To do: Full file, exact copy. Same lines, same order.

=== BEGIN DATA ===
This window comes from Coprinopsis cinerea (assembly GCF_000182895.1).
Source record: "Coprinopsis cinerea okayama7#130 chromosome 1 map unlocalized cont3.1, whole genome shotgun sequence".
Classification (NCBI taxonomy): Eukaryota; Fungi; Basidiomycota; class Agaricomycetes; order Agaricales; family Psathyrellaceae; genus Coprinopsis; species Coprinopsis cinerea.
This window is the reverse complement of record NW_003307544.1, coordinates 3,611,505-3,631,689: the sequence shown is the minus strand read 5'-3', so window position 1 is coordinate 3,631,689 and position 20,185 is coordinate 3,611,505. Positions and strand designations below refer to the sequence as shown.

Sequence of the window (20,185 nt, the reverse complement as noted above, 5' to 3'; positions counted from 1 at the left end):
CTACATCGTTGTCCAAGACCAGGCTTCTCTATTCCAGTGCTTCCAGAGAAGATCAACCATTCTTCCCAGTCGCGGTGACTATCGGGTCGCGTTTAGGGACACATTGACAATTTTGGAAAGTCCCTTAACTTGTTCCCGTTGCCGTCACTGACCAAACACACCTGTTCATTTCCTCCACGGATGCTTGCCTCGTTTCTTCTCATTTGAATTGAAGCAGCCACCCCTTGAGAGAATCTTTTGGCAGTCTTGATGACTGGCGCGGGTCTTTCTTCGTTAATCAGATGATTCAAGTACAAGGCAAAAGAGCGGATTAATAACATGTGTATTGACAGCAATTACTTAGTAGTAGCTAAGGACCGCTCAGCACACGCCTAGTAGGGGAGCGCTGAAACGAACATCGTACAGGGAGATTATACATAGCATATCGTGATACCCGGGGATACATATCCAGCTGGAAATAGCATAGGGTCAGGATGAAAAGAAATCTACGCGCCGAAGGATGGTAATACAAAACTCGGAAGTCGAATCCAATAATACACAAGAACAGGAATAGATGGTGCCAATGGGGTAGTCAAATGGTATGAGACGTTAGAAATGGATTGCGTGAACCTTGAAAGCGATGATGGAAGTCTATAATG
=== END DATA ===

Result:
This window comes from Coprinopsis cinerea (assembly GCF_000182895.1).
Source record: "Coprinopsis cinerea okayama7#130 chromosome 1 map unlocalized cont3.1, whole genome shotgun sequence".
Classification (NCBI taxonomy): Eukaryota; Fungi; Basidiomycota; class Agaricomycetes; order Agaricales; family Psathyrellaceae; genus Coprinopsis; species Coprinopsis cinerea.
This window is the reverse complement of record NW_003307544.1, coordinates 3,611,505-3,631,689: the sequence shown is the minus strand read 5'-3', so window position 1 is coordinate 3,631,689 and position 20,185 is coordinate 3,611,505. Positions and strand designations below refer to the sequence as shown.

Sequence of the window (20,185 nt, the reverse complement as noted above, 5' to 3'; positions counted from 1 at the left end):
CTACATCGTTGTCCAAGACCAGGCTTCTCTATTCCAGTGCTTCCAGAGAAGATCAACCATTCTTCCCAGTCGCGGTGACTATCGGGTCGCGTTTAGGGACACATTGACAATTTTGGAAAGTCCCTTAACTTGTTCCCGTTGCCGTCACTGACCAAACACACCTGTTCATTTCCTCCACGGATGCTTGCCTCGTTTCTTCTCATTTGAATTGAAGCAGCCACCCCTTGAGAGAATCTTTTGGCAGTCTTGATGACTGGCGCGGGTCTTTCTTCGTTAATCAGATGATTCAAGTACAAGGCAAAAGAGCGGATTAATAACATGTGTATTGACAGCAATTACTTAGTAGTAGCTAAGGACCGCTCAGCACACGCCTAGTAGGGGAGCGCTGAAACGAACATCGTACAGGGAGATTATACATAGCATATCGTGATACCCGGGGATACATATCCAGCTGGAAATAGCATAGGGTCAGGATGAAAAGAAATCTACGCGCCGAAGGATGGTAATACAAAACTCGGAAGTCGAATCCAATAATACACAAGAACAGGAATAGATGGTGCCAATGGGGTAGTCAAATGGTATGAGACGTTAGAAATGGATTGCGTGAACCTTGAAAGCGATGATGGAAGTCTATAATG